5. Price cap on gas;
Five measures that were to mark a starting point on which to work at the Extraordinary Council of Energy Ministers on 10 September.
One of the key points, however, was to be a reference index for the price of liquefied natural gas (LNG) untied from the Amsterdam Ttf, which would most likely have made it safe from speculation and enabled the creation of a representative and widely usable LNG price benchmark for forward supplies in the Union.
At the moment, the most important proposals, i.e. the cap on the price of gas and the exit from the Tft, have been dashed by the sharp rejection of some countries, Holland and Germany in particular, which do not consider these choices appropriate because they would damage their national economies.
Yet another divisive situation on central issues for Europe, which shows how the EU is currently in a particularly critical phase and how it is excessively influenced by the northern European nations and Germany in particular.
The latest act by the German Chancellor in fact was the allocation of a 200 billion fund to compensate for the high energy price, a fund that would create a disastrous domino effect for other countries and for the EU.
Scholz’s choice in fact not only puts a strain on the already weak European solidarity, but also distorts the market, given that thanks to this fund German companies will be able to produce at lower costs than their European competitors and in particular the Italians, and that it could lead to a domino effect on the part of the other countries in an attempt to protect their national interests in turn.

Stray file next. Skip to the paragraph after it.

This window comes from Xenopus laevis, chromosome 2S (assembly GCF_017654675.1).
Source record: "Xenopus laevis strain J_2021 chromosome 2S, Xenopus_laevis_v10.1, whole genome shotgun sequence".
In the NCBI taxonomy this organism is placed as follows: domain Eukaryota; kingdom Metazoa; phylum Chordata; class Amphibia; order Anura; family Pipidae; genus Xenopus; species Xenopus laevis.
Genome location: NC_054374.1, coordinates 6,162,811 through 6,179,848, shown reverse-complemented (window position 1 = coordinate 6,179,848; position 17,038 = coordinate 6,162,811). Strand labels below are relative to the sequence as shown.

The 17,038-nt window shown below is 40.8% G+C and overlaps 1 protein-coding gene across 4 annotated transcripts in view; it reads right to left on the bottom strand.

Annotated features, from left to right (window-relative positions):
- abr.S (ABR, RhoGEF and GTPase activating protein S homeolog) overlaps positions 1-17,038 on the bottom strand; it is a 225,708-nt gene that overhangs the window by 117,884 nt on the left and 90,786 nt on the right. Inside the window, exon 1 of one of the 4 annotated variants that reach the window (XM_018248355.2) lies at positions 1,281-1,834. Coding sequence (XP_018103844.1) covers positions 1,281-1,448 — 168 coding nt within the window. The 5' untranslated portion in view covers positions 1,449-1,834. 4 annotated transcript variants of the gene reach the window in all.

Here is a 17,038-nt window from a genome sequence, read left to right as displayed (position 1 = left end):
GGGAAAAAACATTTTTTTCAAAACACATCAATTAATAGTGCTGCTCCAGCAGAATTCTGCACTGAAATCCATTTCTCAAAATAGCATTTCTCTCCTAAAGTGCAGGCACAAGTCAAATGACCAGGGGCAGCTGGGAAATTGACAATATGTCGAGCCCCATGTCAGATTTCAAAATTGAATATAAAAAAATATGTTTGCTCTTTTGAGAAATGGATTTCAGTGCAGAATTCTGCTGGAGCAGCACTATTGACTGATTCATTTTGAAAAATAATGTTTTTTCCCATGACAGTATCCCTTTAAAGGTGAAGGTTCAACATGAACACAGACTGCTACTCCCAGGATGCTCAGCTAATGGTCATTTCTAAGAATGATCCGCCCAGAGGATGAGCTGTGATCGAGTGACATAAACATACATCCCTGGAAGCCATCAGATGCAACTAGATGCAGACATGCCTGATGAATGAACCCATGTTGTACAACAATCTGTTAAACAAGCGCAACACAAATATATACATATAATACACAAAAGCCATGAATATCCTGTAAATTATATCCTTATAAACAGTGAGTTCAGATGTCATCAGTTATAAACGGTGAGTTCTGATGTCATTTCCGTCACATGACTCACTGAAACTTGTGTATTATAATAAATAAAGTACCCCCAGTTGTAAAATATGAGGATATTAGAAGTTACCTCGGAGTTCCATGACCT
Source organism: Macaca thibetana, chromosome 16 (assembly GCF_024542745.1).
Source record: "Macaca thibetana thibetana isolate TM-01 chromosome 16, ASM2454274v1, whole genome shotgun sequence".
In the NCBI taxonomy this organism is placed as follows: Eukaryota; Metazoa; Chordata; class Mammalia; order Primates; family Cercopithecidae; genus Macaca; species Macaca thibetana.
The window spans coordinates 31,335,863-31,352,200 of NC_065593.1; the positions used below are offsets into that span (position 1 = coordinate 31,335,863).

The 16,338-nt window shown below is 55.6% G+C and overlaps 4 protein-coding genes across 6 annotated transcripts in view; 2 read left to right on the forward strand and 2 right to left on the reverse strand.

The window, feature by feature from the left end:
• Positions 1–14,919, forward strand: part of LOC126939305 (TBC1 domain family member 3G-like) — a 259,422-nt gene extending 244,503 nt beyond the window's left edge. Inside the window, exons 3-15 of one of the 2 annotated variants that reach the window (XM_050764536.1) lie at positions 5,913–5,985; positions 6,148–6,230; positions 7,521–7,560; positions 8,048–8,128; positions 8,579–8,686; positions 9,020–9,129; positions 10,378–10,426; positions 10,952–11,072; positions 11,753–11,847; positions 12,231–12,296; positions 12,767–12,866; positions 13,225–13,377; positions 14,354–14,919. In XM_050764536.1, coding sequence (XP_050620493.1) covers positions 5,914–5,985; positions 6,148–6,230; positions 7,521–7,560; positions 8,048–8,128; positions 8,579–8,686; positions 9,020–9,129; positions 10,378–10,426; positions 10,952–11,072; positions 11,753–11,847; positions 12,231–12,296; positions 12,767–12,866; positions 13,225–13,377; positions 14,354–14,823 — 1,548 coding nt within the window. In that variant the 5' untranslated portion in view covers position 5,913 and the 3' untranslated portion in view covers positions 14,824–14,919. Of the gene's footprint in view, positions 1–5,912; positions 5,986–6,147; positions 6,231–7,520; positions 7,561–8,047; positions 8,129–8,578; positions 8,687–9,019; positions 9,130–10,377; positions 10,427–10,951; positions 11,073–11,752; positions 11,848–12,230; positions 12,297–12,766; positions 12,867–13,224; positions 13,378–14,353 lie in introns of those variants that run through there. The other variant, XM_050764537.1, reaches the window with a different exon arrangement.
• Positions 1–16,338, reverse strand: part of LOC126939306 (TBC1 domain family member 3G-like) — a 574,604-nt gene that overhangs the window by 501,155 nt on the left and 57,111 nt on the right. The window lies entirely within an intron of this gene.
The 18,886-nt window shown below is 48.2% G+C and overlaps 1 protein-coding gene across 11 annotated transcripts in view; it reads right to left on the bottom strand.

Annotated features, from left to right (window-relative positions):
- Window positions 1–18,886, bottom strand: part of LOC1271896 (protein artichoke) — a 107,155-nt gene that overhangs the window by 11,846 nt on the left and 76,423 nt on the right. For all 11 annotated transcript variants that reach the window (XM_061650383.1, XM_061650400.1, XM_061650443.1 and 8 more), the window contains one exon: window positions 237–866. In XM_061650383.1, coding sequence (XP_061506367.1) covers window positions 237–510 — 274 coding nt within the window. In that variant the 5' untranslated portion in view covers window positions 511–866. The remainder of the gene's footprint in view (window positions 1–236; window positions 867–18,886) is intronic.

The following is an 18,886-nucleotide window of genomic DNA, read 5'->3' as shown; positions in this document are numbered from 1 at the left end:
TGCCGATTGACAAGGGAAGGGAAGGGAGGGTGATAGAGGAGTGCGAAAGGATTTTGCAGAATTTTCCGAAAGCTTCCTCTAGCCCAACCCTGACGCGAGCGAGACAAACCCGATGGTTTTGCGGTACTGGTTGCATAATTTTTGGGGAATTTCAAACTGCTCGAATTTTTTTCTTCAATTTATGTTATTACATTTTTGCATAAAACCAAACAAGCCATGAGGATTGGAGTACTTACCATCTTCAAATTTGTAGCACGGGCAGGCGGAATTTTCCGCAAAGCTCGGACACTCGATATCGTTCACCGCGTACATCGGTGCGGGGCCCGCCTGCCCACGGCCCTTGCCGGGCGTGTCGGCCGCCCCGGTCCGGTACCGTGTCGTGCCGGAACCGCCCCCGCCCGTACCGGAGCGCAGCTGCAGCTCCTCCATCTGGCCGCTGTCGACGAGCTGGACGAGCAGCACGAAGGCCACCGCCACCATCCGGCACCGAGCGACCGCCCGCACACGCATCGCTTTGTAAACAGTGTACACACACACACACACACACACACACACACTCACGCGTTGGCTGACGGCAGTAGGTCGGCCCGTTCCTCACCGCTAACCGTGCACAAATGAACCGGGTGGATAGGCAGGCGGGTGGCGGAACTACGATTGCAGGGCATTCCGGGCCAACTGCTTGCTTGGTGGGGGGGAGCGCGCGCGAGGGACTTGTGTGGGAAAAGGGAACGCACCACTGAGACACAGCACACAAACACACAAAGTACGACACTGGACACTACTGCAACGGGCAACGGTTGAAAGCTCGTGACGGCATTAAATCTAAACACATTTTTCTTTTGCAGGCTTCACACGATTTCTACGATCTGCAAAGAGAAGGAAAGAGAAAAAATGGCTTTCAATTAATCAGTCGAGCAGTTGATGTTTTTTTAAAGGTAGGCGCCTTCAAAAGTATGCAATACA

Controversy also surrounds Ursula Von der Leyen, the German president of the European Commission, who is accused of having ignored the letter in which 15 countries asked for a formal proposal on the cap on gas prices.
October will therefore be the crucial month for political choices and for the solidity of the European Union and, as even the current Italian Prime Minister Mario Draghi, who will probably represent Italy for the last time at the 7 October summit, admits, forecasts are anything but optimistic about the real cohesion and unity of views of the various heads of government.
In any case, the game, albeit a difficult one, is certainly all to play for: on 30 September there was the first meeting of the ministers responsible for energy matters of the member countries, to try to outline an initial starting point for what should be the EU’s path in facing the crisis.
The meeting saw the price cap front united, and in any case the need for common and shared choices. In particular, the French minister Agnes Pannier-Runacher declared: ‘There is an intense diplomatic activity underway, I have spoken about it with my Belgian, German, Spanish, Italian, Polish, Romanian and Czech counterparts, we are all aware that we have a responsibility, that of defending our companies and our industry, and of creating European solidarity around these energy issues.
A statement that therefore contrasts with the choices of Germany, which has in any case reiterated its no to the Price Cap.
Italy’s next likely prime minister, Giorgia Meloni, also calls on the member states to show a greater sense of responsibility, because ‘not even the member states that appear least vulnerable financially can offer effective long-term solutions in the absence of a common strategy’, statements that mark continuity with the work carried out so far by Mario Draghi.
It will soon be Meloni’s turn to defend our country’s interests and to reiterate the need, now more than ever, for the common good not to prevail over the interests of individuals, and who knows, she may find her best allies in the French.
Let us only hope that it is not too late.